President Nixon approves the “Huston Plan” for greatly expanding domestic intelligence-gathering by the FBI, CIA and other agencies. Four days later he rescinds his approval. [Washington Post, 2008] Nixon aide Tom Charles Huston comes up with the plan, which involves authorizing the CIA, FBI, NSA, and military intelligence agencies to escalate their electronic surveillance of “domestic security threats” in the face of supposed threats from Communist-led youth agitators and antiwar groups (see June 5, 1970). The plan would also authorize the surreptitious reading of private mail, lift restrictions against surreptitious entries or break-ins to gather information, plant informants on college campuses, and create a new, White House-based “Interagency Group on Domestic Intelligence and Internal Security.” Huston’s Top Secret memo warns that parts of the plan are “clearly illegal.” Nixon approves the plan, but rejects one element—that he personally authorize any break-ins. Nixon orders that all information and operations to be undertaken under the new plan be channeled through his chief of staff, H. R. Haldeman, with Nixon deliberately being left out of the loop. The first operations to be undertaken are using the Internal Revenue Service to harass left-wing think tanks and charitable organizations such as the Brookings Institution and the Ford Foundation. Huston writes that “[m]aking sensitive political inquiries at the IRS is about as safe a procedure as trusting a whore,” since the administration has no “reliable political friends at IRS.” He adds, “We won’t be in control of the government and in a position of effective leverage until such time as we have complete and total control of the top three slots of the IRS.” Huston suggests breaking into the Brookings Institute to find “the classified material which they have stashed over there,” adding: “There are a number of ways we could handle this. There are risks in all of them, of course; but there are also risks in allowing a government-in-exile to grow increasingly arrogant and powerful as each day goes by.” [Reeves, 2001, pp. 235-236] In 2007, author James Reston Jr. will call the Huston plan “arguably the most anti-democratic document in American history… a blueprint to undermine the fundamental right of dissent and free speech in America.” [Reston, 2007, pp. 102]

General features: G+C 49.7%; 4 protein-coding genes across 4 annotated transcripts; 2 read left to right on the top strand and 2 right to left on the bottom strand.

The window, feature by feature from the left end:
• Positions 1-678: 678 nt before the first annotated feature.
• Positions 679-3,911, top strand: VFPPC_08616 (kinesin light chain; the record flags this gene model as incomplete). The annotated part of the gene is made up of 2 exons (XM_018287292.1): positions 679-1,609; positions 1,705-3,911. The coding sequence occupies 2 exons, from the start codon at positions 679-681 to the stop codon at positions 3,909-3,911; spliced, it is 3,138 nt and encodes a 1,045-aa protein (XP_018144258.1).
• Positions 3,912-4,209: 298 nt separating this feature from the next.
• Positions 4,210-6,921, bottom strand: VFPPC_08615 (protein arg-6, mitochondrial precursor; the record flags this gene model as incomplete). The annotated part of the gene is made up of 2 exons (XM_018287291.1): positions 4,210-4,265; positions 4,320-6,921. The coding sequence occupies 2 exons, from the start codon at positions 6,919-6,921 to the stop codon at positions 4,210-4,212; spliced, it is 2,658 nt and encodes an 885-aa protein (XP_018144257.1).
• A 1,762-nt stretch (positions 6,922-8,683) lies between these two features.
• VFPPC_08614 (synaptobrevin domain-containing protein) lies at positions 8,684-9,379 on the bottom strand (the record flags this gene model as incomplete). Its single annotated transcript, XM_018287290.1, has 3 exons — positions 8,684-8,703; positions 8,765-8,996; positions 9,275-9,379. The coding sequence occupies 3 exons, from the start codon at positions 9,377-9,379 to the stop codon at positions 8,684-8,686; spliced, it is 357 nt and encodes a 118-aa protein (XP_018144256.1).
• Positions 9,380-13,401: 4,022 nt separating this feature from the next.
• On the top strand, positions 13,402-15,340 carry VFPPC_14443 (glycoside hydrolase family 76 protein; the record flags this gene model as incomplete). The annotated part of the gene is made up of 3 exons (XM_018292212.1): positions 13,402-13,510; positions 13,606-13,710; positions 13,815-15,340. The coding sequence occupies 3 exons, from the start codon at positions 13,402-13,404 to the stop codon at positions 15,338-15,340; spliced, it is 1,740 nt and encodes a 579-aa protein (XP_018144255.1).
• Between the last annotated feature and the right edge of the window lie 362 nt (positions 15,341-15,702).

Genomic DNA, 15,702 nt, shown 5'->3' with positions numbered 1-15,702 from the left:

President Nixon gives antiwar demonstrators a chance to physically protest the Vietnam War during a campaign rally in Michigan, hoping for favorable press coverage that would denigrate the protesters. According to notes taken by chief of staff H. R. Haldeman, when the demonstrators “tried to storm the door” of the auditorium “after we were in,” they “really hit the motorcade on the way out.” The notes also say: “We wanted some confrontation and there were no hecklers in the hall, so we stalled departure a little so they could zero in outside, and they sure did. Before getting in car, P [Nixon] stood up and gave the ‘V’ sign, which made them mad. They threw rocks, flags, candles, etc, as we drove out, after a terrifying flying wedge of cops opened up the road. Rock hit my car, driver hit brakes, car stalled, car behind hit us, rather scary as rocks were flying, etc, but we all caught up and got out. Bus windows smashed, etc. Made a huge incident and we worked hard to crank it up, should make a really major story and might be effective.” The local police chief says only “an act of God” allows Nixon to escape; the Secret Service goes into an assassination alert. Nixon is so excited and pleased by the events that he nearly burns down his house in San Clemente, California, trying to light a fire in the fireplace. Laughing, Nixon refuses to leave the house, saying he likes the smell of smoke, and retells the story of the rally over and over to his aides. [Reeves, 2001, pp. 270-271]